22 January 2020
Google's move turned a much sought-after smartphone into an inferior brand overnight. Photo: Reuters
Google's move turned a much sought-after smartphone into an inferior brand overnight. Photo: Reuters

The Huawei I know

Three weeks ago, I bought a new Huawei phone because I lost my iPhone. I really wanted to try out Huawei, which I had heard a lot of nice things about.

I was happy with it until Monday, when I read that Google will no longer be available for its new models.

This development – in my mind, at least – has turned my favorite handset into an inferior brand overnight.

And the sad part of it is that Huawei won’t give me a refund if I return my phone. They’ll say I’ll still be able to access Gmail, YouTube and other Google apps or use the Chrome browser, as well as get updates for those apps.

Yeah, perhaps I shouldn’t be upset by the Google ban. Its impact on me will be very limited because I change phones every 18 months like any average Hongkonger.

The big question for those living outside mainland China is: who will buy the latest Huawei models? Why would they want to buy a new phone that can’t access Google apps?

If Huawei comes out with its own operating system, will that be good news for its overseas fans?

Hongmeng – the name of the OS that it is reportedly developing and is said to be based on the Linux system – is definitely different from the Android platform, and never the twain shall meet. 

It is sad to see Huawei, which somehow symbolizes the future of China, suffering probably the worst crisis in its existence.

To think that this Chinese company has risen so fast out of the sheer drive and competence of its founder and staff to become the world’s largest telecommunications equipment maker and the No. 2 smartphone brand, surpassing Apple’s iPhone and close to overtaking Samsung.

As they say, a tall tree catches much wind.

I’m really sorry this has to happen. Huawei’s top-of-the-line smartphone is arguably better than the best of iPhone but 30 percent cheaper.

Huawei has seen it coming, though. Since the trade war between the United States and China broke out, it must have known that it is in Washington’s crosshairs.

There’s the arrest of Meng Wanzhou, Huawei’s chief financial officer and daughter of founder Ren Zhengfei, in Canada in December at the request of the United States over alleged violations related to US sanctions against Iran.

Then there’s Washington’s global campaign to ban Huawei from 5G mobile services, and its move to place the company on its blacklist, on the premise that it will be used by China to spy on other countries.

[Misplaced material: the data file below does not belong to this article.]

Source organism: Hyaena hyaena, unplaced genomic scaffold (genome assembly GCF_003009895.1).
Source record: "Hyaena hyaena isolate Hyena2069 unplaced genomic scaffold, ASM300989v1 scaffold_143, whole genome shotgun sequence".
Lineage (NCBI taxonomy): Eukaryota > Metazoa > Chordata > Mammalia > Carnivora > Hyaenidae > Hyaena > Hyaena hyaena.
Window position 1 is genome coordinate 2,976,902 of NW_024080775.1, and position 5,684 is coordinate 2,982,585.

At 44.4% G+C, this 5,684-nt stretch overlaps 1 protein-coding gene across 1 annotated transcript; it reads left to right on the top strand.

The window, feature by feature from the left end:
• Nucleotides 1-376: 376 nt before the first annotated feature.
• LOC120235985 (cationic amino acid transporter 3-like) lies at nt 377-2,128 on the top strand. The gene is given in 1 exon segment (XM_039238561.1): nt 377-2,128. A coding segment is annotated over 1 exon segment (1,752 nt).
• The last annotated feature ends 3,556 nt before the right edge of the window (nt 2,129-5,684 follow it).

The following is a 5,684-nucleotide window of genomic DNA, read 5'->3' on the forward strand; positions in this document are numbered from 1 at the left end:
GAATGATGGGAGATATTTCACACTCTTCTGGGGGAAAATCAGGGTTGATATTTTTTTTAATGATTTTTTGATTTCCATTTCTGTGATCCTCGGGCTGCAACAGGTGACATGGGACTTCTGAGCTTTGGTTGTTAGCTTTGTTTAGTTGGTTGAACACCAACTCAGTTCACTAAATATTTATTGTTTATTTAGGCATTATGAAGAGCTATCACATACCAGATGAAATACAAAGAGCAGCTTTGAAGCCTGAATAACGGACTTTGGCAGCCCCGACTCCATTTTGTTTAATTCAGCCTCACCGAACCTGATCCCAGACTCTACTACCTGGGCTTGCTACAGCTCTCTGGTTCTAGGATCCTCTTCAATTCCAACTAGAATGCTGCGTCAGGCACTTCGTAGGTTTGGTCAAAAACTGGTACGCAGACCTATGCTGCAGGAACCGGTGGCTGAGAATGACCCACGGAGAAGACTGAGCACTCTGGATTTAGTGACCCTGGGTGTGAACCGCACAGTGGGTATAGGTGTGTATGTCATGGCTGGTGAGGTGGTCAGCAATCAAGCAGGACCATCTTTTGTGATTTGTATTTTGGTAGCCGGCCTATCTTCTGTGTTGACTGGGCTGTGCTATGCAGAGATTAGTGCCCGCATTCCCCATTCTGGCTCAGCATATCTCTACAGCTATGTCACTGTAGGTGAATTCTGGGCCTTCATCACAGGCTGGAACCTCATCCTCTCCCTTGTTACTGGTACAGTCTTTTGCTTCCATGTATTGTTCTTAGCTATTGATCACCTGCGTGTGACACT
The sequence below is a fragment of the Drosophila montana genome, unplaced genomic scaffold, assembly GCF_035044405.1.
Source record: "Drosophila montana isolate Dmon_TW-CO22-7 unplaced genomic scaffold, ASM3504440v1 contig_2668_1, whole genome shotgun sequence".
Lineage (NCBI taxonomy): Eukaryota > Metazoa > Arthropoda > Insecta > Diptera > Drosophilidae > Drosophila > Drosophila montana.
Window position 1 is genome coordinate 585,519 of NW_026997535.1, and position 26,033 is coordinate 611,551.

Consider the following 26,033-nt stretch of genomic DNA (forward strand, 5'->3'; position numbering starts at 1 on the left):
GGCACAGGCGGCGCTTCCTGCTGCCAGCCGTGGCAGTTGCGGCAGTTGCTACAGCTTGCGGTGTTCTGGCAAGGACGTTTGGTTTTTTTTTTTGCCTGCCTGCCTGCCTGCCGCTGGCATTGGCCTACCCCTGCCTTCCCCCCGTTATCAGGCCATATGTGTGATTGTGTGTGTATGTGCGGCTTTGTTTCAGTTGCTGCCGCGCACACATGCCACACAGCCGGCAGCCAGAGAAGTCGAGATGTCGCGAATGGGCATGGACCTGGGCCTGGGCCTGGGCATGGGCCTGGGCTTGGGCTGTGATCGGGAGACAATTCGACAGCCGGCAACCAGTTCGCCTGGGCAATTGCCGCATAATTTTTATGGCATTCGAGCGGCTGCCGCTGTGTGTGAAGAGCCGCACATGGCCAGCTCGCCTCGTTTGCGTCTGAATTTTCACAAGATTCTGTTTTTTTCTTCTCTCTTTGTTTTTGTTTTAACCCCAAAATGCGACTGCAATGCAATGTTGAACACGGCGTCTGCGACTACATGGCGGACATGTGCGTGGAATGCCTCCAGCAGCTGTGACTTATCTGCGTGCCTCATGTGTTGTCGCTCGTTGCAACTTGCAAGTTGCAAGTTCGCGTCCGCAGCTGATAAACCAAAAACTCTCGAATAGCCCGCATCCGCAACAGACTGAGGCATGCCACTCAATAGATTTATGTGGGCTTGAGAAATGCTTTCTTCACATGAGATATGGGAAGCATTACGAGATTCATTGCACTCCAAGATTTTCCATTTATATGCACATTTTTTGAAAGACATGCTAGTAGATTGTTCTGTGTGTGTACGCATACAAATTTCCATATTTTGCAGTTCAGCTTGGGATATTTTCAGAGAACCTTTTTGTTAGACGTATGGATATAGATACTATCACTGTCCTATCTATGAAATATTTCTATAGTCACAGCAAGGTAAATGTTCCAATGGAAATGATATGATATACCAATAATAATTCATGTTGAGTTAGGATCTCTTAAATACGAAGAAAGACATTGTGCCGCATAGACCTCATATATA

But I’m not really convinced that Huawei is that the dark, sinister monster that US President Donald Trump is portraying it.

In my line of work, I’ve had at least two encounters with the company.

A few years ago, I was asked to visit Huawei’s headquarters in Shenzhen for an easy assignment. Some Huawei guys requested me to carry a couple of new handsets that were used for an overseas launch back to HQ.

“Sure,” I said. Unfortunately, we were stopped by customs officers at the Shenzhen border, thinking that we were trying to smuggle the handsets to the mainland. You see, those phones were the overseas version that ran on Android and could upload Google apps – the type that commanded a premium across the border.

We had thought Huawei, being one of the country’s anchor enterprises in its technology drive along with Tencent, BYD and DJI, would get some special privileges, but not in our case.

Even after explaining the matter to the officers, they still insisted that we pay the hefty duties. So we decided to just leave the units at the border, and upon our return, took them back to Hong Kong.

Two months ago, I accidentally became a part of Huawei’s public relations project, with chairman Ren going out of his way to grant interviews to international media to explain his company’s side in the tussle with US authorities.

One media outlet flew eight people to Shenzhen, where they stayed for a week. They conducted a comprehensive series of interviews with the head honcho himself, which went along fine except they later realized that they would need an English voice-over for chairman Ren.

So I ended up being the English voice of the Huawei big boss. Some asked him about 5G, to which the chairman replied: “5G? I don’t even know what G is.”

Anyway, that’s what he ended up saying in the English-language version of the interview.

With the entire world seemingly ganging up on the company, it’s probably just as well that Huawei play dumb and keep a low-profile until the storm passes.

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EJ Insight writer